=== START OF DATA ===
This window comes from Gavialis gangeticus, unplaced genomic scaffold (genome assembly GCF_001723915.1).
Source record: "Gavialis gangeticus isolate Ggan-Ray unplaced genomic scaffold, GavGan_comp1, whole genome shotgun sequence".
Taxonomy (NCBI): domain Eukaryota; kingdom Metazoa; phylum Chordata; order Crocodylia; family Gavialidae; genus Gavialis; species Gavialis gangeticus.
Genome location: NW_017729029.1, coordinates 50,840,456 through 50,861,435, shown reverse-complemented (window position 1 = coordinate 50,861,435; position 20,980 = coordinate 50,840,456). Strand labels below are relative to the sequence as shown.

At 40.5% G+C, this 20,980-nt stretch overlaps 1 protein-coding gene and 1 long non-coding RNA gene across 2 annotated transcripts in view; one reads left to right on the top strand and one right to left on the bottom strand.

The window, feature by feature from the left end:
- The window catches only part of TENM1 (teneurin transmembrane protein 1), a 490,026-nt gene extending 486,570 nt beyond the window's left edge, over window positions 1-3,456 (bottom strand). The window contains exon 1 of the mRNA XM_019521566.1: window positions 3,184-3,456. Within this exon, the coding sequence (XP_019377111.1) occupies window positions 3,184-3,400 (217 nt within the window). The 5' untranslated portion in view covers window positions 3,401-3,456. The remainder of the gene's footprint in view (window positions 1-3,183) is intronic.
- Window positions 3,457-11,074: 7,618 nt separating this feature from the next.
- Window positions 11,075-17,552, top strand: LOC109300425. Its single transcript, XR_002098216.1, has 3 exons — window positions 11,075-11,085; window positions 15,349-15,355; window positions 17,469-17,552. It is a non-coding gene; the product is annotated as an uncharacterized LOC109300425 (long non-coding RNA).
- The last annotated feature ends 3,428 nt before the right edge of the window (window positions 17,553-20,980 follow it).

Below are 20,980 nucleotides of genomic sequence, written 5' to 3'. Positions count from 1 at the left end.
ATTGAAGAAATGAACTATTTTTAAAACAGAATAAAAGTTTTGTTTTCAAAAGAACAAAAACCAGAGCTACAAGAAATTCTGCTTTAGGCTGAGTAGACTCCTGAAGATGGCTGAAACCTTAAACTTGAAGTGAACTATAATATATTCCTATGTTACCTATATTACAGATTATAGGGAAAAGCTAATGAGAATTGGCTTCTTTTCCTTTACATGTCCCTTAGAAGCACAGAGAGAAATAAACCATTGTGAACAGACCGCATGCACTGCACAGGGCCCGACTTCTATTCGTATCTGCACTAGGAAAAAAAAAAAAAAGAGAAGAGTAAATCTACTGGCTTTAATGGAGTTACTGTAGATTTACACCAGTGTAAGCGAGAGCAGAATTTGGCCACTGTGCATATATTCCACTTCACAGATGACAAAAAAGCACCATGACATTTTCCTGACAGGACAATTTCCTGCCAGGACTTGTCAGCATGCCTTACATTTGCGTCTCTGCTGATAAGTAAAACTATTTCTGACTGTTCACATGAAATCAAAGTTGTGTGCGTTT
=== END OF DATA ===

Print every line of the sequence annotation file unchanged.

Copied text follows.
This window comes from Gavialis gangeticus, unplaced genomic scaffold (genome assembly GCF_001723915.1).
Source record: "Gavialis gangeticus isolate Ggan-Ray unplaced genomic scaffold, GavGan_comp1, whole genome shotgun sequence".
Taxonomy (NCBI): domain Eukaryota; kingdom Metazoa; phylum Chordata; order Crocodylia; family Gavialidae; genus Gavialis; species Gavialis gangeticus.
Genome location: NW_017729029.1, coordinates 50,840,456 through 50,861,435, shown reverse-complemented (window position 1 = coordinate 50,861,435; position 20,980 = coordinate 50,840,456). Strand labels below are relative to the sequence as shown.

At 40.5% G+C, this 20,980-nt stretch overlaps 1 protein-coding gene and 1 long non-coding RNA gene across 2 annotated transcripts in view; one reads left to right on the top strand and one right to left on the bottom strand.

The window, feature by feature from the left end:
- The window catches only part of TENM1 (teneurin transmembrane protein 1), a 490,026-nt gene extending 486,570 nt beyond the window's left edge, over window positions 1-3,456 (bottom strand). The window contains exon 1 of the mRNA XM_019521566.1: window positions 3,184-3,456. Within this exon, the coding sequence (XP_019377111.1) occupies window positions 3,184-3,400 (217 nt within the window). The 5' untranslated portion in view covers window positions 3,401-3,456. The remainder of the gene's footprint in view (window positions 1-3,183) is intronic.
- Window positions 3,457-11,074: 7,618 nt separating this feature from the next.
- Window positions 11,075-17,552, top strand: LOC109300425. Its single transcript, XR_002098216.1, has 3 exons — window positions 11,075-11,085; window positions 15,349-15,355; window positions 17,469-17,552. It is a non-coding gene; the product is annotated as an uncharacterized LOC109300425 (long non-coding RNA).
- The last annotated feature ends 3,428 nt before the right edge of the window (window positions 17,553-20,980 follow it).

Below are 20,980 nucleotides of genomic sequence, written 5' to 3'. Positions count from 1 at the left end.
ATTGAAGAAATGAACTATTTTTAAAACAGAATAAAAGTTTTGTTTTCAAAAGAACAAAAACCAGAGCTACAAGAAATTCTGCTTTAGGCTGAGTAGACTCCTGAAGATGGCTGAAACCTTAAACTTGAAGTGAACTATAATATATTCCTATGTTACCTATATTACAGATTATAGGGAAAAGCTAATGAGAATTGGCTTCTTTTCCTTTACATGTCCCTTAGAAGCACAGAGAGAAATAAACCATTGTGAACAGACCGCATGCACTGCACAGGGCCCGACTTCTATTCGTATCTGCACTAGGAAAAAAAAAAAAAAGAGAAGAGTAAATCTACTGGCTTTAATGGAGTTACTGTAGATTTACACCAGTGTAAGCGAGAGCAGAATTTGGCCACTGTGCATATATTCCACTTCACAGATGACAAAAAAGCACCATGACATTTTCCTGACAGGACAATTTCCTGCCAGGACTTGTCAGCATGCCTTACATTTGCGTCTCTGCTGATAAGTAAAACTATTTCTGACTGTTCACATGAAATCAAAGTTGTGTGCGTTT